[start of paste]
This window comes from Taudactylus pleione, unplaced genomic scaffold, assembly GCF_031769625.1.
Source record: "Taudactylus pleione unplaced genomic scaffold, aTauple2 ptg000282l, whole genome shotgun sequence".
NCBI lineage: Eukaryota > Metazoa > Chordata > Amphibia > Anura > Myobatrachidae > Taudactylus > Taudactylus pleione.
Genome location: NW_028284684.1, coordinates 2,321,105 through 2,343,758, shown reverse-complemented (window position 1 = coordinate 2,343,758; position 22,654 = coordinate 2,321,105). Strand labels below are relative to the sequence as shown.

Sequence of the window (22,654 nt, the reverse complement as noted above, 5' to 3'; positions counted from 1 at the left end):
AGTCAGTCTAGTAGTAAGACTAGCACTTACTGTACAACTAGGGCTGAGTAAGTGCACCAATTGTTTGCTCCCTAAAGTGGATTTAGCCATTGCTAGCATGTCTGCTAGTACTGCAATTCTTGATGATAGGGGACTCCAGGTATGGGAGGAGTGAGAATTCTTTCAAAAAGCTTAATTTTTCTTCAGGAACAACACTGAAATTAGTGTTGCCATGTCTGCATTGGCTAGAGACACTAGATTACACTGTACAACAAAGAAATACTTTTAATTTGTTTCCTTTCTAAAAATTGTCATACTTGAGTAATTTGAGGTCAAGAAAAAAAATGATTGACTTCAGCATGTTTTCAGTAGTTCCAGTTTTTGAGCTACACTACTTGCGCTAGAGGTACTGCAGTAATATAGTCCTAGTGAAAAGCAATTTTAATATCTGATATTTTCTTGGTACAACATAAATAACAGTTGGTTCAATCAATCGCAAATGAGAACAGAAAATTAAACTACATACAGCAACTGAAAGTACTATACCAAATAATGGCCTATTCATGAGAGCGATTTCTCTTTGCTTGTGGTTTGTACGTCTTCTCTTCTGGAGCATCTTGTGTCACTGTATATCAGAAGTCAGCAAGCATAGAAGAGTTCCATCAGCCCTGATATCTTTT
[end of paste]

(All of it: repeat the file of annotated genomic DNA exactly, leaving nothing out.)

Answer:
This window comes from Taudactylus pleione, unplaced genomic scaffold, assembly GCF_031769625.1.
Source record: "Taudactylus pleione unplaced genomic scaffold, aTauple2 ptg000282l, whole genome shotgun sequence".
NCBI lineage: Eukaryota > Metazoa > Chordata > Amphibia > Anura > Myobatrachidae > Taudactylus > Taudactylus pleione.
Genome location: NW_028284684.1, coordinates 2,321,105 through 2,343,758, shown reverse-complemented (window position 1 = coordinate 2,343,758; position 22,654 = coordinate 2,321,105). Strand labels below are relative to the sequence as shown.

Sequence of the window (22,654 nt, the reverse complement as noted above, 5' to 3'; positions counted from 1 at the left end):
AGTCAGTCTAGTAGTAAGACTAGCACTTACTGTACAACTAGGGCTGAGTAAGTGCACCAATTGTTTGCTCCCTAAAGTGGATTTAGCCATTGCTAGCATGTCTGCTAGTACTGCAATTCTTGATGATAGGGGACTCCAGGTATGGGAGGAGTGAGAATTCTTTCAAAAAGCTTAATTTTTCTTCAGGAACAACACTGAAATTAGTGTTGCCATGTCTGCATTGGCTAGAGACACTAGATTACACTGTACAACAAAGAAATACTTTTAATTTGTTTCCTTTCTAAAAATTGTCATACTTGAGTAATTTGAGGTCAAGAAAAAAAATGATTGACTTCAGCATGTTTTCAGTAGTTCCAGTTTTTGAGCTACACTACTTGCGCTAGAGGTACTGCAGTAATATAGTCCTAGTGAAAAGCAATTTTAATATCTGATATTTTCTTGGTACAACATAAATAACAGTTGGTTCAATCAATCGCAAATGAGAACAGAAAATTAAACTACATACAGCAACTGAAAGTACTATACCAAATAATGGCCTATTCATGAGAGCGATTTCTCTTTGCTTGTGGTTTGTACGTCTTCTCTTCTGGAGCATCTTGTGTCACTGTATATCAGAAGTCAGCAAGCATAGAAGAGTTCCATCAGCCCTGATATCTTTT